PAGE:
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Canadian English is the type of English that is used by Canadians. It is often thought to be made from American English and British English, but this may be too simple of an explanation. Canadian English uses few American ways to spell words, generally coming in to usage through American media. More often, British ways of spelling words is used as this is taught in the schooling system. Examples include using the British way to spell colour, flavour, plough, and programme. Sometimes the latter are spelt in the American forms, plow and program, however this is uncommon. The main exception to this rule is terms related to cars and the auto industry. Because Canada's auto industry has always been dominated by American firms, Canadians use American words and spelling for such terms. Canadians and Americans spell the outer rubber portion of a wheel as tire instead of tyre, put gasoline or gas in their vehicles instead of petrol, store items in the trunk instead of the boot, and may drive a truck instead of a lorry.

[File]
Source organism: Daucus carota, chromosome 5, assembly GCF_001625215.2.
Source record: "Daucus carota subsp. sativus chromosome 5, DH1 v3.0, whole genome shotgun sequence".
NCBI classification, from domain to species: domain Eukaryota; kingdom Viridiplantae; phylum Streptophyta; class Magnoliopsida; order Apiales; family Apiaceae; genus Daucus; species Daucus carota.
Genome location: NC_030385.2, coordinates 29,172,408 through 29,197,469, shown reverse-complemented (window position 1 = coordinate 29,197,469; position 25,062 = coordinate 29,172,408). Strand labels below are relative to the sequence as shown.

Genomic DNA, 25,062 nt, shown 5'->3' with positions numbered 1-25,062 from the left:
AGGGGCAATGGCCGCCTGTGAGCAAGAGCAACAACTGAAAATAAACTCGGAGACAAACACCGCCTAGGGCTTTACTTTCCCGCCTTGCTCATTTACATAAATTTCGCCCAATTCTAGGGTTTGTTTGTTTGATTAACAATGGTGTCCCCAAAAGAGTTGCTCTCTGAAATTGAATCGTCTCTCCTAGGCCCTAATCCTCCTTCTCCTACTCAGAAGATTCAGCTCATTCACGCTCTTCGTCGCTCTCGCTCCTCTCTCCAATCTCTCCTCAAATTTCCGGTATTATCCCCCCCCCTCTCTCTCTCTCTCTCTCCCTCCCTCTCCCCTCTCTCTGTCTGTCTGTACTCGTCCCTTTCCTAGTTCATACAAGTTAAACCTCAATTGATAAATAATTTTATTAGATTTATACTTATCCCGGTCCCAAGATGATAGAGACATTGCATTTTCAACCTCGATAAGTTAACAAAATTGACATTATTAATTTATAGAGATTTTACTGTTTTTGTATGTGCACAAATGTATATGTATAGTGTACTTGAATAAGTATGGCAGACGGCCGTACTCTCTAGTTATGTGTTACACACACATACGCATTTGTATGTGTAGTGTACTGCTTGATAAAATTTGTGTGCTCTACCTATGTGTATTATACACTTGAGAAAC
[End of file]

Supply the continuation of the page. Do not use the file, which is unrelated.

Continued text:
Canadian English is different from other forms of English in its spoken form also. The dialects vary from sounding overtly English to an indistinguishable form very similar to those spoken in the northern states.
- "Canadian English". www.ic.arizona.edu. http://www.ic.arizona.edu/~lsp/CanadianEnglish.html. Retrieved 2009-03-26.
- "Canadian English". www.ic.arizona.edu. http://www.ic.arizona.edu/~lsp/Canadian/canhistory.html. Retrieved 2009-03-26.
- Oxford Press and Katherine Barber (2001). The Canadian Oxford Dictionary. Toronto, Ontario: Oxford University Press. .